Before you read this, it’s important that you think about something very basic: What’s good for the economy in the long-term may not be good for stocks in the short-term, and vice versa. For example, you might think it’s bad for the economy in the long term for the Fed to keep expanding its balance sheet, but the stock market usually gets a short-term lift. OK, with that in mind...
It used to be believed that markets loved gridlock, and there’s no doubt that many in the business community are very eager to see a big GOP win come November. The Republican party’s anti-deficit message is clearly a real-winner right now.
And long-term, there’s a very good case to be made that shrinking the size of government, and returning more of the economy to the private sector is going to be great for the health of the country.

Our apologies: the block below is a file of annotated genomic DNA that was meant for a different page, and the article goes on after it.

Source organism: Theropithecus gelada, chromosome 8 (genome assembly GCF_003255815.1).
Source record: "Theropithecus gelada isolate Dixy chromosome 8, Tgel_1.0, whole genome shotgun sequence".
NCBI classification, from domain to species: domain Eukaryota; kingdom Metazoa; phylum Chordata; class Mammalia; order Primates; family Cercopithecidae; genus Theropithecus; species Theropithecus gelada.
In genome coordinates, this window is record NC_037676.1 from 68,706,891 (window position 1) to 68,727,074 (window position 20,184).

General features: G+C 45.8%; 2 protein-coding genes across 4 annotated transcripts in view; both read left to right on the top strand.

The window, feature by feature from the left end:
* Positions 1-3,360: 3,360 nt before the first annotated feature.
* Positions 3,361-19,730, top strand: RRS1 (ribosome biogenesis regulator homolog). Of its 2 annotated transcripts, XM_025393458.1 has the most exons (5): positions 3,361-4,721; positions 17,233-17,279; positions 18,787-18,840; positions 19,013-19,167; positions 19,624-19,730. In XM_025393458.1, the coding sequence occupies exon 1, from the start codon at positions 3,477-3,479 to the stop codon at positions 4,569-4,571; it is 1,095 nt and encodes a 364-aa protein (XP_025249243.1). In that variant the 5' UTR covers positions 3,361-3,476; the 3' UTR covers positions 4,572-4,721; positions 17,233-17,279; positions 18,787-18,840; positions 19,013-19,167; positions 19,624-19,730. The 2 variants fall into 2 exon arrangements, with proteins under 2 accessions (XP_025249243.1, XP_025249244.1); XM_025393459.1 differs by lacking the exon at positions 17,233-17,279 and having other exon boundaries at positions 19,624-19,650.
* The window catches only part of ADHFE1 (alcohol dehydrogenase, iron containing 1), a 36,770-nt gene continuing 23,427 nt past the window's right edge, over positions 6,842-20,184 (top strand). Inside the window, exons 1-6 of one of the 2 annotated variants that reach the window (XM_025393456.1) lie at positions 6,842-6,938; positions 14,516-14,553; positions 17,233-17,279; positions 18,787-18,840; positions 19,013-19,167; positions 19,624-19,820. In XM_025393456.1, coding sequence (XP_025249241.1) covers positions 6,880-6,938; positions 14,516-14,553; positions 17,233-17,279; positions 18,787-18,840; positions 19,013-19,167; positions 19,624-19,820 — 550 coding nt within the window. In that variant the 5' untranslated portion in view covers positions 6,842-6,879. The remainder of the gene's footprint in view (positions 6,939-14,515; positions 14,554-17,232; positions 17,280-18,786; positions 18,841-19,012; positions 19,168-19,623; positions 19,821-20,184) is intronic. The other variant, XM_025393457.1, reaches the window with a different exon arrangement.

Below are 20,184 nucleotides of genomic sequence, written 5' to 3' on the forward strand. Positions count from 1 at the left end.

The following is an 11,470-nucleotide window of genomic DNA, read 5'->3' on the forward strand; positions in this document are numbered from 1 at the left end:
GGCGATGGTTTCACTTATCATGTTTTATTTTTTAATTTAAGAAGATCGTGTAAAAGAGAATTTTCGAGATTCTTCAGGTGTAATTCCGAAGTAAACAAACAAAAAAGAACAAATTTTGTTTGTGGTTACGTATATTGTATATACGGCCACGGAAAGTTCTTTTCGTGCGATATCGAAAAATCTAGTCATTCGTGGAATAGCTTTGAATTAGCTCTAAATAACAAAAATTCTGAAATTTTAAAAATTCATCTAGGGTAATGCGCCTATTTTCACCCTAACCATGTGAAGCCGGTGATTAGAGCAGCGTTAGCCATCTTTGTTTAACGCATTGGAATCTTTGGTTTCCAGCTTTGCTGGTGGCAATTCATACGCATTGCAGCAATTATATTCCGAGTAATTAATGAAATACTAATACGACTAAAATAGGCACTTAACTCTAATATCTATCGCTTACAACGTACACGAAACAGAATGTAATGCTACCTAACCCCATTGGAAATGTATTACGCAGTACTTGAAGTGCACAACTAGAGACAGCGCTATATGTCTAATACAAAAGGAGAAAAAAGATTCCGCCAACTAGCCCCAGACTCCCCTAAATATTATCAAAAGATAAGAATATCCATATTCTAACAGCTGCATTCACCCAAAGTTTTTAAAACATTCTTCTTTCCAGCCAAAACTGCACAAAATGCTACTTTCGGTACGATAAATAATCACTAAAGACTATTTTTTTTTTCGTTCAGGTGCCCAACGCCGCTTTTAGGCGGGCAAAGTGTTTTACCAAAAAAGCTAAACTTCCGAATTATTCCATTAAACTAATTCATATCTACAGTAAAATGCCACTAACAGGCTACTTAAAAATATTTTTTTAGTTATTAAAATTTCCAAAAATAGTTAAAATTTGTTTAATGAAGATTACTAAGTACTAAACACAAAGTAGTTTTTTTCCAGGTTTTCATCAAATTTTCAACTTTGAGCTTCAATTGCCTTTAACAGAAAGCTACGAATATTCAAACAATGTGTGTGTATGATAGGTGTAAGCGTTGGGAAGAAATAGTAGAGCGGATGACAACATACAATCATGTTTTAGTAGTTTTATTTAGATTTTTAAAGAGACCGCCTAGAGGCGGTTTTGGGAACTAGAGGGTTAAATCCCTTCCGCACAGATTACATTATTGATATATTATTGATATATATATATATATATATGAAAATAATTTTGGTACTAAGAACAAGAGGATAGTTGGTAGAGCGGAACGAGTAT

However in the short-term, this is clearly going to cause pain. The US isn’t going to adopt radical austerity anytime soon, but without ongoing aid to the states, it’s likely that they’ll keep shedding workers, and without relief for homeowners, the long, slow deleveraging process is going to continue, crimping consumer spending.
That’s just reality. Again, all of this may be good for the long-term, but it’s not short-term good.
If you don’t believe that this gridlock will hit the market, all you have to do is look at Europe, where gridlock is the result of differing national interests, rather than partisan interests. But the effect is similar, and everytime it looks like a country may be forced into a painful restructuring, markets fall.
That is to say, when Greece or Ireland looks set to topple, nobody thinks: Gee, this is great that this necessary restructuring is happening, I’m going to buy stocks!
Instead they think: PANIC! SELL!
So if you’re an investor, you should really be thinking about this seriously, especially with the GOP talking about shutting down the government. Maybe it won’t be an issue at all, but at least think it through.